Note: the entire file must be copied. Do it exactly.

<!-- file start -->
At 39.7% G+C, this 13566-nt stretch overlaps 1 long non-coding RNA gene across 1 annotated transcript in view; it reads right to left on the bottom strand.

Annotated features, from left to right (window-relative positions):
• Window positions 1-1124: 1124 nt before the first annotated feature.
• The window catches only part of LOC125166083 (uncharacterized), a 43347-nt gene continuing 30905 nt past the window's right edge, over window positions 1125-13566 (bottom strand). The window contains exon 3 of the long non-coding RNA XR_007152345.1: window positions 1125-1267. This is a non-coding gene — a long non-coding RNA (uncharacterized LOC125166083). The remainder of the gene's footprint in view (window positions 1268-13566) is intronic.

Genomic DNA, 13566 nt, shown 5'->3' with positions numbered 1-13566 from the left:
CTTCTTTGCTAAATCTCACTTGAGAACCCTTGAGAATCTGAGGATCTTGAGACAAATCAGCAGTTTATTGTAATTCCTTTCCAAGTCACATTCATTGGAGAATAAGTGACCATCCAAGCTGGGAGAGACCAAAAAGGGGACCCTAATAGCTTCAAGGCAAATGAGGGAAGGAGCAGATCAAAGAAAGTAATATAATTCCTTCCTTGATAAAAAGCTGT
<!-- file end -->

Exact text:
At 39.7% G+C, this 13566-nt stretch overlaps 1 long non-coding RNA gene across 1 annotated transcript in view; it reads right to left on the bottom strand.

Annotated features, from left to right (window-relative positions):
• Window positions 1-1124: 1124 nt before the first annotated feature.
• The window catches only part of LOC125166083 (uncharacterized), a 43347-nt gene continuing 30905 nt past the window's right edge, over window positions 1125-13566 (bottom strand). The window contains exon 3 of the long non-coding RNA XR_007152345.1: window positions 1125-1267. This is a non-coding gene — a long non-coding RNA (uncharacterized LOC125166083). The remainder of the gene's footprint in view (window positions 1268-13566) is intronic.

Genomic DNA, 13566 nt, shown 5'->3' with positions numbered 1-13566 from the left:
CTTCTTTGCTAAATCTCACTTGAGAACCCTTGAGAATCTGAGGATCTTGAGACAAATCAGCAGTTTATTGTAATTCCTTTCCAAGTCACATTCATTGGAGAATAAGTGACCATCCAAGCTGGGAGAGACCAAAAAGGGGACCCTAATAGCTTCAAGGCAAATGAGGGAAGGAGCAGATCAAAGAAAGTAATATAATTCCTTCCTTGATAAAAAGCTGT